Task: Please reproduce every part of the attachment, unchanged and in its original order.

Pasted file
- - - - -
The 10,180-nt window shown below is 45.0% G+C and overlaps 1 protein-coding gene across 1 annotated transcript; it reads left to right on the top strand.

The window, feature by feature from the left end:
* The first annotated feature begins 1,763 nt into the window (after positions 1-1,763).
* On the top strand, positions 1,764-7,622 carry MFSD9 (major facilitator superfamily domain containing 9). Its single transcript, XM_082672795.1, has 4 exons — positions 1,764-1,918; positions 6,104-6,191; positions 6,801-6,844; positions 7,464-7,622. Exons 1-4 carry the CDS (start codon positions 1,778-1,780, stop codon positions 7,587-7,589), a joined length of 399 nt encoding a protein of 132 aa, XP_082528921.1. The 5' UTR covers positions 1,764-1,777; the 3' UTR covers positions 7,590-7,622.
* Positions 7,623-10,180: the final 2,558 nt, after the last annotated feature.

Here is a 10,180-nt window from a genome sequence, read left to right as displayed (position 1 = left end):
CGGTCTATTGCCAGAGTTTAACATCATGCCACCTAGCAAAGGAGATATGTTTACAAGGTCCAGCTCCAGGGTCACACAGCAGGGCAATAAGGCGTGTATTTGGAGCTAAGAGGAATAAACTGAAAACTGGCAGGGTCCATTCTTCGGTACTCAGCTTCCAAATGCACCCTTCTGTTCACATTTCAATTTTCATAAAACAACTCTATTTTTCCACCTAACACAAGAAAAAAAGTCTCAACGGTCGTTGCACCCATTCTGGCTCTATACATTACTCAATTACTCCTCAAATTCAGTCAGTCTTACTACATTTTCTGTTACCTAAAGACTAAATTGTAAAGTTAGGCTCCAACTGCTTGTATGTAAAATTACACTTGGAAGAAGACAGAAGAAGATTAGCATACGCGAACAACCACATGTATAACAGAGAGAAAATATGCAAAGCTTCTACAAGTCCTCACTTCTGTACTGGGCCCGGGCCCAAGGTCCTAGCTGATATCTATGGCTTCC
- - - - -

The 10,180-nt window shown below is 45.0% G+C and overlaps 1 protein-coding gene across 1 annotated transcript; it reads left to right on the top strand.

The window, feature by feature from the left end:
* The first annotated feature begins 1,763 nt into the window (after positions 1-1,763).
* On the top strand, positions 1,764-7,622 carry MFSD9 (major facilitator superfamily domain containing 9). Its single transcript, XM_082672795.1, has 4 exons — positions 1,764-1,918; positions 6,104-6,191; positions 6,801-6,844; positions 7,464-7,622. Exons 1-4 carry the CDS (start codon positions 1,778-1,780, stop codon positions 7,587-7,589), a joined length of 399 nt encoding a protein of 132 aa, XP_082528921.1. The 5' UTR covers positions 1,764-1,777; the 3' UTR covers positions 7,590-7,622.
* Positions 7,623-10,180: the final 2,558 nt, after the last annotated feature.

Here is a 10,180-nt window from a genome sequence, read left to right as displayed (position 1 = left end):
CGGTCTATTGCCAGAGTTTAACATCATGCCACCTAGCAAAGGAGATATGTTTACAAGGTCCAGCTCCAGGGTCACACAGCAGGGCAATAAGGCGTGTATTTGGAGCTAAGAGGAATAAACTGAAAACTGGCAGGGTCCATTCTTCGGTACTCAGCTTCCAAATGCACCCTTCTGTTCACATTTCAATTTTCATAAAACAACTCTATTTTTCCACCTAACACAAGAAAAAAAGTCTCAACGGTCGTTGCACCCATTCTGGCTCTATACATTACTCAATTACTCCTCAAATTCAGTCAGTCTTACTACATTTTCTGTTACCTAAAGACTAAATTGTAAAGTTAGGCTCCAACTGCTTGTATGTAAAATTACACTTGGAAGAAGACAGAAGAAGATTAGCATACGCGAACAACCACATGTATAACAGAGAGAAAATATGCAAAGCTTCTACAAGTCCTCACTTCTGTACTGGGCCCGGGCCCAAGGTCCTAGCTGATATCTATGGCTTCC